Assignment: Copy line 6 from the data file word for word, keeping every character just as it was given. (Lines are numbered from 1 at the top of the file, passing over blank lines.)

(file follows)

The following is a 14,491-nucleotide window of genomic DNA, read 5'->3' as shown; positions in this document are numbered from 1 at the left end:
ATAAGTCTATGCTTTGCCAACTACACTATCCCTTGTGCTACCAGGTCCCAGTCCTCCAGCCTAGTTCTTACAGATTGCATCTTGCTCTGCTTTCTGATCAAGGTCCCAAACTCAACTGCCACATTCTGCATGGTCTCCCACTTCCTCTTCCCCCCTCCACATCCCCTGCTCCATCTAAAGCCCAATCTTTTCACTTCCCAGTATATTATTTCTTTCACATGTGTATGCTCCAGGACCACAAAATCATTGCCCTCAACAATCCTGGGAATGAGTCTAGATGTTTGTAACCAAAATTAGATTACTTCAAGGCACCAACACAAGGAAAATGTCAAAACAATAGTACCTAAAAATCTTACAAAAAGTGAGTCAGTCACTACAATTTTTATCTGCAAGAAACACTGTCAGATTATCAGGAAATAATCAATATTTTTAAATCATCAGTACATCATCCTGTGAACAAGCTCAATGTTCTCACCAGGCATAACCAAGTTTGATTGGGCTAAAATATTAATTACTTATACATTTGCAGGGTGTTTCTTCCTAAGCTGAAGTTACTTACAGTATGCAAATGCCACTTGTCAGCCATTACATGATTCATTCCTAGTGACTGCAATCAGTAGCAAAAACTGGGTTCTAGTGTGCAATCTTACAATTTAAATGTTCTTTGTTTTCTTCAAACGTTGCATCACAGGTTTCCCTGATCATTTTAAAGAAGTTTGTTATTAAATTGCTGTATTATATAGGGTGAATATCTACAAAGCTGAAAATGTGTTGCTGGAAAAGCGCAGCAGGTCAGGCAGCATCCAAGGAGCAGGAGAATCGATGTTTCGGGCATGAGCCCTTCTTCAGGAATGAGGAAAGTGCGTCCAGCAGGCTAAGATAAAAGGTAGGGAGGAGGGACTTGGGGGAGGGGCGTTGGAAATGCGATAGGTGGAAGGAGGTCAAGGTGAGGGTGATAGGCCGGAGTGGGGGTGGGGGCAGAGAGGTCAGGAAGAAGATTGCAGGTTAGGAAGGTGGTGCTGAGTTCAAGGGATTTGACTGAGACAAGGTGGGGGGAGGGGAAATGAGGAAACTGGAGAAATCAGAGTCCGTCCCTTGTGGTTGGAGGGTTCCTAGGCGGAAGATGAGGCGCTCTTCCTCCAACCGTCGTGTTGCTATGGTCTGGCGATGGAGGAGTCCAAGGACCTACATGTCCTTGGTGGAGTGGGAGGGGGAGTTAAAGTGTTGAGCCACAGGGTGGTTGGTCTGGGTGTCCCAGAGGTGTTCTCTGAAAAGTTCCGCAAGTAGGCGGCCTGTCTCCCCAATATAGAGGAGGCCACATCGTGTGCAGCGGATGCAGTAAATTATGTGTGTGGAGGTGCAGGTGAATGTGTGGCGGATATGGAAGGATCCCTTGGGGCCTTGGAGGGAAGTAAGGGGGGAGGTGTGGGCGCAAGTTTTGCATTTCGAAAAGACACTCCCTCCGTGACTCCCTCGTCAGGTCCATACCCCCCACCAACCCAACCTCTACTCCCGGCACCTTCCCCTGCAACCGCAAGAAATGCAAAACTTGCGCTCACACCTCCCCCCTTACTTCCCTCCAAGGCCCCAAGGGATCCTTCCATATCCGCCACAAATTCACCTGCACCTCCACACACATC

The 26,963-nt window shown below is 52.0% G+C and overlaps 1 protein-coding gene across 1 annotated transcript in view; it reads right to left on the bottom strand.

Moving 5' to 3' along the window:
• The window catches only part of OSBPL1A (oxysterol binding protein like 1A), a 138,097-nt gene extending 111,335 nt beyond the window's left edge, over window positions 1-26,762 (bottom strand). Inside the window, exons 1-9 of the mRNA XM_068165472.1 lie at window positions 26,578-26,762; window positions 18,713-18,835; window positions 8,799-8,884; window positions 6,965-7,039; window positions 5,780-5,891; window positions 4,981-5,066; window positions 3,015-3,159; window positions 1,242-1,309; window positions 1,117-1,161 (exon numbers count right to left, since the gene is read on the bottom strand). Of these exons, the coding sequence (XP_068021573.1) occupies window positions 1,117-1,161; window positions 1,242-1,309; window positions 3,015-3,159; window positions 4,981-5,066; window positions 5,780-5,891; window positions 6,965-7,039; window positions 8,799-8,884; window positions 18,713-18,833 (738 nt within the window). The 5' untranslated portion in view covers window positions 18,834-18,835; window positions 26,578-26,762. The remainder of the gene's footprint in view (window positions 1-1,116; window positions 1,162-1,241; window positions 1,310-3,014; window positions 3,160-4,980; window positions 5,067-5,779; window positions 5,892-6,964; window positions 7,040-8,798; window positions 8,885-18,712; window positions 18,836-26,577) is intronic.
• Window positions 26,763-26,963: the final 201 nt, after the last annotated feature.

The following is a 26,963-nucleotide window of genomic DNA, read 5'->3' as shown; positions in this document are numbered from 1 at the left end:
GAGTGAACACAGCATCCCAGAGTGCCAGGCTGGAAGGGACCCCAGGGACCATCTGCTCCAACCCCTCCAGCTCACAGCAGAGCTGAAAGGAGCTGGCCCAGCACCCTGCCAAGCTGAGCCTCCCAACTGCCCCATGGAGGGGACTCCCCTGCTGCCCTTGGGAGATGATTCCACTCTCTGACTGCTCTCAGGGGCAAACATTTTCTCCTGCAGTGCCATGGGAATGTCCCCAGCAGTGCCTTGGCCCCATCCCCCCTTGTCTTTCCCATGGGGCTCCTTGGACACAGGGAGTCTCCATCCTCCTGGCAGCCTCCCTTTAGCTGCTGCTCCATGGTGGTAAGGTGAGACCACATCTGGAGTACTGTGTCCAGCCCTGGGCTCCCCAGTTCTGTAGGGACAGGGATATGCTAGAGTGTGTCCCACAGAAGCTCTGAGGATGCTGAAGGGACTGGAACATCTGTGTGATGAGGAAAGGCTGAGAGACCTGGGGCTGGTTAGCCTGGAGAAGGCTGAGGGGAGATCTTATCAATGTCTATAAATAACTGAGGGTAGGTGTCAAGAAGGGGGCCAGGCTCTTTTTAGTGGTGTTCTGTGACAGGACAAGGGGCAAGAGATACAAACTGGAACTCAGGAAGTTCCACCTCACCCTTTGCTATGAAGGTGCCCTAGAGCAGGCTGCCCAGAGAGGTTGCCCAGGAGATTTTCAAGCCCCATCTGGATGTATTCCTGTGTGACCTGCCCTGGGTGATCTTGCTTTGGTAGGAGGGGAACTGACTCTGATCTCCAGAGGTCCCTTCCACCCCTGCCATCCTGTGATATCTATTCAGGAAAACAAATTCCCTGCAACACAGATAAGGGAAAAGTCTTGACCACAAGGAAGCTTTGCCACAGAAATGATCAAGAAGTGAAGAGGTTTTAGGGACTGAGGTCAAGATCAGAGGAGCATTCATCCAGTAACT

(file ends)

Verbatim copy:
• Window positions 26,763-26,963: the final 201 nt, after the last annotated feature.